Another concern is the risk of long COVID, in which symptoms can persist for months or years — even after an initial illness that was relatively mild. Scientists have differing estimates of how common the condition is, but if massive numbers of people are infected, even estimates in the lower range would result in high numbers of patients with enduring symptoms.
Despite concerns about many COVID cases not being reported, L.A. County Public Health Director Barbara Ferrer said that "because we triangulate data from wastewater, emergency departments and reported test results, we feel confident that we have a decent grasp on the level of spread across the county."
"We don't have to count every case to understand what's happening in our communities," said Michael T. Osterholm, director of the Center for Infectious Disease Research and Policy at the University of Minnesota. "What's important is to understand the general trend of how cases are changing."
"You have to assume right now that COVID — particularly BA.5 — is widespread in our communities everywhere. The bottom line is, extensive transmission is going on right now." Osterholm likened it to assessing the speed of a car as it passes. "I couldn't tell you the difference between 80 and 120 miles per hour — I just know it's going really fast."
The virus is spreading rapidly as U.S. residents have expressed decreasing concern about getting seriously ill or infecting others: As of May, the percentage of Americans who said they were concerned about being hospitalized for COVID had fallen to its lowest level since the Pew Research Center began asking the question early in the pandemic. So had the share of people worried about unknowingly infecting someone else.
"The fact that we don't have mask mandates also makes people think, 'Well, it's not that serious, because otherwise we would have mask mandates — the danger must be less,'" said Dr. Sherrill Brown, medical director of infection prevention at AltaMed Health Services.
L.A. County public health officials have continued to strongly recommend wearing masks, especially well-fitting respirators such as N95s and KN95s, in indoor settings. But "when we made it a strong recommendation, virtually nobody did it," County Supervisor Sheila Kuehl said at a meeting this week.
Irzyk said that right now, "it's not like I could be a lot more cautious than I'm being." The 44-year-old is not eating in restaurants or gathering in groups. Her husband gets their groceries by curbside pickup. She hasn't been on an airplane since before the pandemic — and can't imagine doing so anytime soon.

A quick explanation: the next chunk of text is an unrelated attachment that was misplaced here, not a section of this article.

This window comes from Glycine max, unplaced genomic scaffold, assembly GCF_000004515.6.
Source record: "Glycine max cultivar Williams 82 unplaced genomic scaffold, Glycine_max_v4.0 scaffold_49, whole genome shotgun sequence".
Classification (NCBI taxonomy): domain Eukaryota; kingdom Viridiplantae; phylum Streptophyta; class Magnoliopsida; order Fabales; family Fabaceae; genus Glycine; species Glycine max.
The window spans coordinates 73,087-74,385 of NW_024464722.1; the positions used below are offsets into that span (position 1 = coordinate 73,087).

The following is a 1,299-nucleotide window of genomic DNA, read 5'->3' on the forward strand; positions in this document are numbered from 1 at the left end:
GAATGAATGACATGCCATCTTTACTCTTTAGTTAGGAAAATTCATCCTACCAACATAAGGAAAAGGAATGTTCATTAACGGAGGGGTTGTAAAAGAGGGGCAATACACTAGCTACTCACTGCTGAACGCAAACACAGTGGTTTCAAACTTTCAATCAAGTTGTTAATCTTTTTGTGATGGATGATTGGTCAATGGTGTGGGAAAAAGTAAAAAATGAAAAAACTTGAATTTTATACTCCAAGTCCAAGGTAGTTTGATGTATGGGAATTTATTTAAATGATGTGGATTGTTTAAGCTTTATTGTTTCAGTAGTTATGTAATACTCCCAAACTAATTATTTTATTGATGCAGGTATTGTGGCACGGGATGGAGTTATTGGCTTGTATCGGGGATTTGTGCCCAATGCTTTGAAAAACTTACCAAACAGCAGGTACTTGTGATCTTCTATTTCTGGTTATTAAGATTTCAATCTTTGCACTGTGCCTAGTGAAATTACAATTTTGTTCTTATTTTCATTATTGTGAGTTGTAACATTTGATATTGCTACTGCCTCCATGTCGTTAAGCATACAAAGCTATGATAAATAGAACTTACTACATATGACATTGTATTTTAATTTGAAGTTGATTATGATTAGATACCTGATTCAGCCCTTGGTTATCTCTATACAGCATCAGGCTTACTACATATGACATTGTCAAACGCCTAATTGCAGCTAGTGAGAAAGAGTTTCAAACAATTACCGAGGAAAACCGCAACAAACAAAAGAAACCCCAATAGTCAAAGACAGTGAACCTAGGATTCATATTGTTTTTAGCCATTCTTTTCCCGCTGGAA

Because few other people are wearing masks in her office building, she gets anxious about taking the elevator up to her office, where she still goes twice a week to issue paychecks to her employees. Even a neighbor in the office building who was made aware of her medical condition has stopped bothering to wear a mask around her, she said.
"Brilliant people, experts in their fields, are emailing me asking what my dad says they should do on COVID, because they don't trust anybody else," said Irzyk, whose father, Mark Rothstein, is a public health and bioethics expert. "We are just doing a terrible job at messaging."
Rothstein, who in the past served as public health ethics editor for the American Journal of Public Health, argued that unless the rate of new infections is slowed, "we're always going to be on this treadmill of new variants."
And as more cases have gone unreported, it's harder for public health officials to make decisions about masking and other protective measures that can be justified with such data, "where you can say, 'Look, we've gone from Point A to Point B — and we've crossed a line that is very important,'" Rothstein said.
Osterholm, in turn, contended that the number of unreported cases has little consequence for whether such government actions are embraced by the public, because "the public has come to the conclusion that they're done with the pandemic, even if the virus isn't done with them."
Karan said that with a constantly evolving pandemic, it's hard even for experts to synthesize the many factors that have shifted in assessing the reach and risk of the coronavirus over time, including the emergence of new variants and subvariants. "I don't think that people in the general public are going to have any idea how to analyze a lot of this," he said.
"Telling people to make these risk assessments is not going to work" for many reasons, Karan said, including that "there's too much data that's coming out all the time."
Instead, Karan argued that health officials need to be pursuing "community mitigation measures" such as upgrading ventilation and air filtration in public spaces to reduce the spread of the virus. "Individual efforts will only get you so far," he said, "when you have something that's spreading this fast."
This story originally appeared in Los Angeles Times.